Junk food and trust

Australians are super-sizing their meals and super-sizing themselves! And the outlook is diabolical, says MICHAEL MOORE

THE obesity epidemic is real. There has been no crisis – people just gradually keep getting bigger.

The health impact means the human and community costs are growing exponentially. Who can be trusted to do something about it – industry or our political leaders?

The powerful food lobby argues it is all about personal responsibility; their mantra is that there’s no reason for governments to interfere engendering fear of the “nanny state”?

The problem of obesity is fairly simple – calories consumed either equals calories expended – or they are stored as fat.

The trouble is that the style of food that is eaten, the size of the portions and the way it is prepared has changed considerably in one generation.

There are tools that government can use. Junk food advertising is one strategy, but there are others; regulating the level of salt and fat in manufactured foods, simple labelling of foods so that people understand what they are purchasing and marketing campaigns.

Industry knows government can’t compete with their level of marketing and it opposes the other tools. And people get fatter.

To undermine the push for regulation of junk food advertising to children, the Australian Quick Service Restaurant Industry, which includes giants such as McDonald’s, KFC and Pizza Hut, adopted the “Initiative for Responsible Advertising and Marketing to Children”.

The message was that there would be no need for government interference.

They would take on responsibility to introduce a system of “self-regulation”. Sounds good, but this week the self-regulation concept was blown out of the water by an article published in the “Medical Journal of Australia”.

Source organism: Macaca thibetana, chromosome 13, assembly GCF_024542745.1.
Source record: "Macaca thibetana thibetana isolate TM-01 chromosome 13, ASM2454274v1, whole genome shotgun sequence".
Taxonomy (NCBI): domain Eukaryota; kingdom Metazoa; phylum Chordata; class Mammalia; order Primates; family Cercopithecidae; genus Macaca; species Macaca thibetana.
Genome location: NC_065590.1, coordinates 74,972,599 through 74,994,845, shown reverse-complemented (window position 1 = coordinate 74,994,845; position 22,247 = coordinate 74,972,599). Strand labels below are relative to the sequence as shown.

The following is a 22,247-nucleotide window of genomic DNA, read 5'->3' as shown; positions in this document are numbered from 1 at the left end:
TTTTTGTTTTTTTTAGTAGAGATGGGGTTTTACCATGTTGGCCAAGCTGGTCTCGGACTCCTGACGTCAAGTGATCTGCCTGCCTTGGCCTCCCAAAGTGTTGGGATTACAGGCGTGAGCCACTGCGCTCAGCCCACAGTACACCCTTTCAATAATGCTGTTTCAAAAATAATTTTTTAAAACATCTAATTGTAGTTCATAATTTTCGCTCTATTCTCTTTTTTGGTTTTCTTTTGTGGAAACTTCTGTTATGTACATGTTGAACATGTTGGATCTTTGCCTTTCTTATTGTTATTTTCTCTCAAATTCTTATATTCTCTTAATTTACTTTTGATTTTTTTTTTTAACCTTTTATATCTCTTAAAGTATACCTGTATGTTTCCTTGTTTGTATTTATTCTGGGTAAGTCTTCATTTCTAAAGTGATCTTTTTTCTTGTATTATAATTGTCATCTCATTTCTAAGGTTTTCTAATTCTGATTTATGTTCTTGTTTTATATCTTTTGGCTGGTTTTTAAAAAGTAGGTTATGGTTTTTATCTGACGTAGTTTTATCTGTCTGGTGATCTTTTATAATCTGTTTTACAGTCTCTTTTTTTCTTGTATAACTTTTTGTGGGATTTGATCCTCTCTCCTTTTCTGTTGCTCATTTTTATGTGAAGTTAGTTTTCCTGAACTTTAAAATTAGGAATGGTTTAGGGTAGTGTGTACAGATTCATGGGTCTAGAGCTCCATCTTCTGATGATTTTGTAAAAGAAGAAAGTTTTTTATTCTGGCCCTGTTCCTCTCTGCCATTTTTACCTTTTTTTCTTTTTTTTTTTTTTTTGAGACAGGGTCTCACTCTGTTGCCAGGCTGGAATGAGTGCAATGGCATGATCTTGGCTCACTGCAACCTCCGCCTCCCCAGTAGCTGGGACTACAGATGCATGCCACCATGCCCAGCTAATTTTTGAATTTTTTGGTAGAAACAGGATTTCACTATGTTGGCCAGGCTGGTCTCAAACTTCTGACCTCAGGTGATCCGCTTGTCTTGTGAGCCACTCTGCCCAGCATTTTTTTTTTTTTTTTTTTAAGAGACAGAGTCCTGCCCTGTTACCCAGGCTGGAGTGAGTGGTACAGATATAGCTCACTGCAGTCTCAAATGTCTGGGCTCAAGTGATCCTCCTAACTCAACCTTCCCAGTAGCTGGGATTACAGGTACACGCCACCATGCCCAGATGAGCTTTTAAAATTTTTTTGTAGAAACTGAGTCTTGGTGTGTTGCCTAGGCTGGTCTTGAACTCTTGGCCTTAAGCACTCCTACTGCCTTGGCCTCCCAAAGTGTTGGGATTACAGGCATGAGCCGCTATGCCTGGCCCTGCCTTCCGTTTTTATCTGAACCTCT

Children’s exposure to television advertising for unhealthy fast food has remained unchanged since the introduction of industry self-regulation, according researchers, led by dietitian Lana Hebden, of the University of Sydney.

They analysed all TV ads broadcast during a four-day sample period in May 2009 before self-regulation and after the introduction of the QSRI initiative in April 2010. At stake were the claims of the self-regulatory initiative which began in August 2009.

The findings showed the frequency of fast food ads significantly increased over the study period, from 1.1 per hour in 2009 to 1.5 per hour in 2010.

In the same way industry is now arguing against the sensible use of the proposed multiple traffic-light labelling and favouring a system of “percentage daily intake”.

This is the system currently on many food packages that takes an advanced university degree to understand, a millennium to interpret and even longer to apply to an individual.

Michael Moore was an independent member of the ACT Legislative Assembly (1989 to 2001) and was minister for health.


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